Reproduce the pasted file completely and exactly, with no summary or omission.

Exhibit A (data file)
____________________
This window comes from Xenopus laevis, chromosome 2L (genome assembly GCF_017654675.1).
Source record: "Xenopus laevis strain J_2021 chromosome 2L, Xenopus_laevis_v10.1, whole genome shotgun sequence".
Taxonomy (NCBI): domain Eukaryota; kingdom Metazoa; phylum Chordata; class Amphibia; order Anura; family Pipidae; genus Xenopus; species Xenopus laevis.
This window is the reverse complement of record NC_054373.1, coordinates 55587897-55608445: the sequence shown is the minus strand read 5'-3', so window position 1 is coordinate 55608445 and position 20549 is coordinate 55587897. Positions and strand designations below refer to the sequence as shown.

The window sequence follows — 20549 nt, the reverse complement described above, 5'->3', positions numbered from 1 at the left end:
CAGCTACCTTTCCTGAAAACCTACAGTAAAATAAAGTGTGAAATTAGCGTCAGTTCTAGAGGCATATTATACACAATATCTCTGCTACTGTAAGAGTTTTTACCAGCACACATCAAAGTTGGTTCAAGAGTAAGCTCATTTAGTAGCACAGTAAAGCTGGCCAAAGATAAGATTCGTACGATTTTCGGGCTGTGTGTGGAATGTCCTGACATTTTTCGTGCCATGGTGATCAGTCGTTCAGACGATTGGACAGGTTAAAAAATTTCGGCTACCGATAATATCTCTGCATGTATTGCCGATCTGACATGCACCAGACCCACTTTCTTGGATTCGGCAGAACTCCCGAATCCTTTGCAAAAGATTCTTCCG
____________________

This window comes from Xenopus laevis, chromosome 2L (genome assembly GCF_017654675.1).
Source record: "Xenopus laevis strain J_2021 chromosome 2L, Xenopus_laevis_v10.1, whole genome shotgun sequence".
Taxonomy (NCBI): domain Eukaryota; kingdom Metazoa; phylum Chordata; class Amphibia; order Anura; family Pipidae; genus Xenopus; species Xenopus laevis.
This window is the reverse complement of record NC_054373.1, coordinates 55587897-55608445: the sequence shown is the minus strand read 5'-3', so window position 1 is coordinate 55608445 and position 20549 is coordinate 55587897. Positions and strand designations below refer to the sequence as shown.

The window sequence follows — 20549 nt, the reverse complement described above, 5'->3', positions numbered from 1 at the left end:
CAGCTACCTTTCCTGAAAACCTACAGTAAAATAAAGTGTGAAATTAGCGTCAGTTCTAGAGGCATATTATACACAATATCTCTGCTACTGTAAGAGTTTTTACCAGCACACATCAAAGTTGGTTCAAGAGTAAGCTCATTTAGTAGCACAGTAAAGCTGGCCAAAGATAAGATTCGTACGATTTTCGGGCTGTGTGTGGAATGTCCTGACATTTTTCGTGCCATGGTGATCAGTCGTTCAGACGATTGGACAGGTTAAAAAATTTCGGCTACCGATAATATCTCTGCATGTATTGCCGATCTGACATGCACCAGACCCACTTTCTTGGATTCGGCAGAACTCCCGAATCCTTTGCAAAAGATTCTTCCG